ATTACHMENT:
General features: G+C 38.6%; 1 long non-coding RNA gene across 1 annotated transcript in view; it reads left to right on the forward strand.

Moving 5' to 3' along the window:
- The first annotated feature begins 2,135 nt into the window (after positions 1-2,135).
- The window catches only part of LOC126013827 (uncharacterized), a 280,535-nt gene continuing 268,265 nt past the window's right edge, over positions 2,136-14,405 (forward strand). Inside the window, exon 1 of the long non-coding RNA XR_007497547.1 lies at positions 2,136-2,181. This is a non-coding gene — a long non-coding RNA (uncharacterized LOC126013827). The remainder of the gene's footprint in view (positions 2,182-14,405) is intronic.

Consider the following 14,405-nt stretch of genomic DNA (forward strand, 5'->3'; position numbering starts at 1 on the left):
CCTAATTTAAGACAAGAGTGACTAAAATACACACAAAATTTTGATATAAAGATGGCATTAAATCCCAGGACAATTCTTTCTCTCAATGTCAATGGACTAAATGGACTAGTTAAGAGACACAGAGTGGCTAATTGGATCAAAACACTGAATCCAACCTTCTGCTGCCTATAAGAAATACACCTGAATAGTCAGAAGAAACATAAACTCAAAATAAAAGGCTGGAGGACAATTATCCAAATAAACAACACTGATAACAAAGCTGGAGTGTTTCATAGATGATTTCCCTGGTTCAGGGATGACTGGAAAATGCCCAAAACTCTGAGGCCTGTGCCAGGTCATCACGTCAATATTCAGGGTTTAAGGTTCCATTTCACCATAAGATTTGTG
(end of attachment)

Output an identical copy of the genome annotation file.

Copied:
General features: G+C 38.6%; 1 long non-coding RNA gene across 1 annotated transcript in view; it reads left to right on the forward strand.

Moving 5' to 3' along the window:
- The first annotated feature begins 2,135 nt into the window (after positions 1-2,135).
- The window catches only part of LOC126013827 (uncharacterized), a 280,535-nt gene continuing 268,265 nt past the window's right edge, over positions 2,136-14,405 (forward strand). Inside the window, exon 1 of the long non-coding RNA XR_007497547.1 lies at positions 2,136-2,181. This is a non-coding gene — a long non-coding RNA (uncharacterized LOC126013827). The remainder of the gene's footprint in view (positions 2,182-14,405) is intronic.

Consider the following 14,405-nt stretch of genomic DNA (forward strand, 5'->3'; position numbering starts at 1 on the left):
CCTAATTTAAGACAAGAGTGACTAAAATACACACAAAATTTTGATATAAAGATGGCATTAAATCCCAGGACAATTCTTTCTCTCAATGTCAATGGACTAAATGGACTAGTTAAGAGACACAGAGTGGCTAATTGGATCAAAACACTGAATCCAACCTTCTGCTGCCTATAAGAAATACACCTGAATAGTCAGAAGAAACATAAACTCAAAATAAAAGGCTGGAGGACAATTATCCAAATAAACAACACTGATAACAAAGCTGGAGTGTTTCATAGATGATTTCCCTGGTTCAGGGATGACTGGAAAATGCCCAAAACTCTGAGGCCTGTGCCAGGTCATCACGTCAATATTCAGGGTTTAAGGTTCCATTTCACCATAAGATTTGTG